Program helping wounded vets piece life together


Ryan Rodriguez and his wife Rosa are proud new homeowners. Rodriguez is also a wounded warrior.

"Over my two deployments, I had multiple brain injuries and I also had some spine injuries," Rodriguez said.

After two deployments in Iraq, the U.S. Marine is also in need of a corneal transplant and has a service dog to help him.

Rodriguez was hurting physically and financially until a program called Homes on the Homefront gave him a chance at a better life. After two years of financial counseling, a home will be his -- mortgage free.

"Nobody in my opinion deserves it more than these men and women who have sacrificed for our country," said Paula Pettibone with Operation Homefront.

Pettibone is with the group that, through Chase Bank, donated the home. Their program just began this spring and Rodriguez is one of the first to benefit. He was one of 500 who applied for this house.

"It's gonna take a long time to get used to this. I say that I'm lucky. My family reminds me that it's not luck, there's a lot of things that I sacrificed; and I don't see it that way, I see it as something that I wanted to do," Rodriguez said.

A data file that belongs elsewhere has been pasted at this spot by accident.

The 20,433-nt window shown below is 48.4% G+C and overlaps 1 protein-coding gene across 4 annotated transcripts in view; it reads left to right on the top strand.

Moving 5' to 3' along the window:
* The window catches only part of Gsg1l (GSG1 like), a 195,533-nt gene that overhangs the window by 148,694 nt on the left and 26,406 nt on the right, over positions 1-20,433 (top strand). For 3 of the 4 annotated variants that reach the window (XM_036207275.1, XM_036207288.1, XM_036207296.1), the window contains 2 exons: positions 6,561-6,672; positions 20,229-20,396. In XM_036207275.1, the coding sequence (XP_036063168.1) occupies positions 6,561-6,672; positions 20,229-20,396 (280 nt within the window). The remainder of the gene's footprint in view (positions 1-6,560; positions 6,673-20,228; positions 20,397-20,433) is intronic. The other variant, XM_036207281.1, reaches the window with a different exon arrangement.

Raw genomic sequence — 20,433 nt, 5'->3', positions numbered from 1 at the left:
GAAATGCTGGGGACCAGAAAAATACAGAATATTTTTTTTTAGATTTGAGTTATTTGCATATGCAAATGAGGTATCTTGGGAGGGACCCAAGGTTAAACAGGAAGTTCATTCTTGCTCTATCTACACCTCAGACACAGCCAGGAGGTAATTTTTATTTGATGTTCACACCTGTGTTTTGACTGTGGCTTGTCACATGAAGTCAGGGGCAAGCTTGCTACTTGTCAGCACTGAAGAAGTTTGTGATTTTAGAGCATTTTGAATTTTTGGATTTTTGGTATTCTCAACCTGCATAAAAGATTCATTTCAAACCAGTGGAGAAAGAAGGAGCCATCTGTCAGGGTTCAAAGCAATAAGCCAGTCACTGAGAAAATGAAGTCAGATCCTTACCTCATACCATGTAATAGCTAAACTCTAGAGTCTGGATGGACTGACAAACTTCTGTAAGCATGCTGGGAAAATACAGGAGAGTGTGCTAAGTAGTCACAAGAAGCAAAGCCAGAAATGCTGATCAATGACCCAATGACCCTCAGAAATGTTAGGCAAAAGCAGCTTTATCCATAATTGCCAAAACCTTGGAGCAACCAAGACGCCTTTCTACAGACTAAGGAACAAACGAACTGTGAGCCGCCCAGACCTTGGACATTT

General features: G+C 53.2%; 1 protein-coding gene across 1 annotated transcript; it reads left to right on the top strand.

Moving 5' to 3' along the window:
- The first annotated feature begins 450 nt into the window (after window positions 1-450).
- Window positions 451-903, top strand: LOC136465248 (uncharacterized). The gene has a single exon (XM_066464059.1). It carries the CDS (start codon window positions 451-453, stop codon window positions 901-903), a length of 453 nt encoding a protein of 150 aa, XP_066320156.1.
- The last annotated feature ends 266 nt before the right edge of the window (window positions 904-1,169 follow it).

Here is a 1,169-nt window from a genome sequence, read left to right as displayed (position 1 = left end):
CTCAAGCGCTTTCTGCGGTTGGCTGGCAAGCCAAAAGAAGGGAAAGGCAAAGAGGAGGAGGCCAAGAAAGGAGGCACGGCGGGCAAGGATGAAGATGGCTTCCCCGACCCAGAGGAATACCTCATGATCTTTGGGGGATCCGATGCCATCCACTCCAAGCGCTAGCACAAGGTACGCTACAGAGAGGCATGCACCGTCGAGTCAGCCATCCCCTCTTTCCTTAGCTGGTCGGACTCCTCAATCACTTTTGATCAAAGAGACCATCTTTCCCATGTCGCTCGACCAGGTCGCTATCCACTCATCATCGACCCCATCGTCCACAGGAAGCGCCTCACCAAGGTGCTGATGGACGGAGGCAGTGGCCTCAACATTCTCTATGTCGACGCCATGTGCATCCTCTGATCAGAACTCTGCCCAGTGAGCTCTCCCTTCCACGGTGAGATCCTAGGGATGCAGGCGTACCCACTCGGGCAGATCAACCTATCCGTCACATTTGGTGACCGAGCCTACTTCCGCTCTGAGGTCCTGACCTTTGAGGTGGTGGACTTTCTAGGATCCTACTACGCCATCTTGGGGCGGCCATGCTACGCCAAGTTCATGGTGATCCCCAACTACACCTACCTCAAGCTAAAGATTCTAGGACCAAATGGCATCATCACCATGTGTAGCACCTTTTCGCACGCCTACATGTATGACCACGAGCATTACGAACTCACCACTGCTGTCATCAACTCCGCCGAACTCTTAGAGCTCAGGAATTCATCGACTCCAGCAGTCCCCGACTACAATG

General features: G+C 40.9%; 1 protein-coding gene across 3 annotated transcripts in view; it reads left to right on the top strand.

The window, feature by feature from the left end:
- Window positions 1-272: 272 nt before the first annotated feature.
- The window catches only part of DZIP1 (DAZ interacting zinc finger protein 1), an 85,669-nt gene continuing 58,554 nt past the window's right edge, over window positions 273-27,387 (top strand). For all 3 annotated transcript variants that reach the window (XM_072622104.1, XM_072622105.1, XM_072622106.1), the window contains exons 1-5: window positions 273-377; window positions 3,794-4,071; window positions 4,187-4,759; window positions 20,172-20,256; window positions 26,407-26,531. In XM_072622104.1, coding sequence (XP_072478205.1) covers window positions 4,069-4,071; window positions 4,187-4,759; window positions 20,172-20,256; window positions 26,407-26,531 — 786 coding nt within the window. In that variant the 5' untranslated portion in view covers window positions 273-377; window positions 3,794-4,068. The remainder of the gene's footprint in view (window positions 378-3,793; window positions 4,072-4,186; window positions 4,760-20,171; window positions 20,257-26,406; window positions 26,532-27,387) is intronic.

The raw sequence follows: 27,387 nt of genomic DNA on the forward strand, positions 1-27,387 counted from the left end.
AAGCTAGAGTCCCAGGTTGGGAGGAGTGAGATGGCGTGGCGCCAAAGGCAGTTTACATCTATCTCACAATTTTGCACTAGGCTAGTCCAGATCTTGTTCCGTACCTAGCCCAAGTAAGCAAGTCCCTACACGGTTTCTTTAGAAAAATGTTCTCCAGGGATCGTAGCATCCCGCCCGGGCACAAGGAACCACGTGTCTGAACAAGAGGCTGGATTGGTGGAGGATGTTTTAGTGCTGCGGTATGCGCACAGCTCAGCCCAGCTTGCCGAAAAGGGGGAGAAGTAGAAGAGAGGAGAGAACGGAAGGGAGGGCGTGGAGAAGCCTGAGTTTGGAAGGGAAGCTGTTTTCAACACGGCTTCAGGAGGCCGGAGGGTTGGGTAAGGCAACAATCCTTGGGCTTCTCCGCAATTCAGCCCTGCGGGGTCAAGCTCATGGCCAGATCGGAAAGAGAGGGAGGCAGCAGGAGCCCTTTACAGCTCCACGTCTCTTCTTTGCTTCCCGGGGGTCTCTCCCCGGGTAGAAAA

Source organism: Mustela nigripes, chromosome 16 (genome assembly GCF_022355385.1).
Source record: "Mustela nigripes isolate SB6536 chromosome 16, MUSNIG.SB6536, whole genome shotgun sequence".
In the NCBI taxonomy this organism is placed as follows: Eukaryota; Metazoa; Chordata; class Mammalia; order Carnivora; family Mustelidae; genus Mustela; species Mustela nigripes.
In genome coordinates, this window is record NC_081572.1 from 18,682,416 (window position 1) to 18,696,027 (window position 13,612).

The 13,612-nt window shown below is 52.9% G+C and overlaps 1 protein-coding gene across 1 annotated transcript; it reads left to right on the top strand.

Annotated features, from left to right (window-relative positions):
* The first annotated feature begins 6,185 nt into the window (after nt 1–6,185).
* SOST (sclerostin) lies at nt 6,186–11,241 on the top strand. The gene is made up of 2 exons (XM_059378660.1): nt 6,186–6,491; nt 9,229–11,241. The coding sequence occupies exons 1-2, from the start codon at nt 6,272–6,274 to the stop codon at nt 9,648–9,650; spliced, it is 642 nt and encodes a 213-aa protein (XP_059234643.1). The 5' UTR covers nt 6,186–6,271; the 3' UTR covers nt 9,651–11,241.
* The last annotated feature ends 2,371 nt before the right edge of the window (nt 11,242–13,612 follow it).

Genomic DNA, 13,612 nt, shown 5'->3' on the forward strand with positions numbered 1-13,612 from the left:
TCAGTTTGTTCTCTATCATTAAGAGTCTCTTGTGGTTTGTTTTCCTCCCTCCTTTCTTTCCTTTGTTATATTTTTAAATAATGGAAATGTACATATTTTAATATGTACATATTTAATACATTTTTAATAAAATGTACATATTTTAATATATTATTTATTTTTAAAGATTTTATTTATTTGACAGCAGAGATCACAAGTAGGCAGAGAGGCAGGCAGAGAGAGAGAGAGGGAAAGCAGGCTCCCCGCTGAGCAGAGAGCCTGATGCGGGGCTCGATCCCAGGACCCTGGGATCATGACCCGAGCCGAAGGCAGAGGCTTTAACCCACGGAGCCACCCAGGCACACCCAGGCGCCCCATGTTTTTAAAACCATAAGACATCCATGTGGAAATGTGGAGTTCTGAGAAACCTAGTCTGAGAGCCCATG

And maybe the only one happier than the Rodriguez family Wednesday was Pettibone.

"I get to give people houses. I mean there is no better job. To hear the excitement on the other end of the phone when you call someone and say you've been matched with a house," Pettibone said.

The organization has given away about a dozen homes so far. They initially wanted to give 100 homes across the country in 2010, but they've had so much success with this program that they think they could hit 200 before the end of the year.

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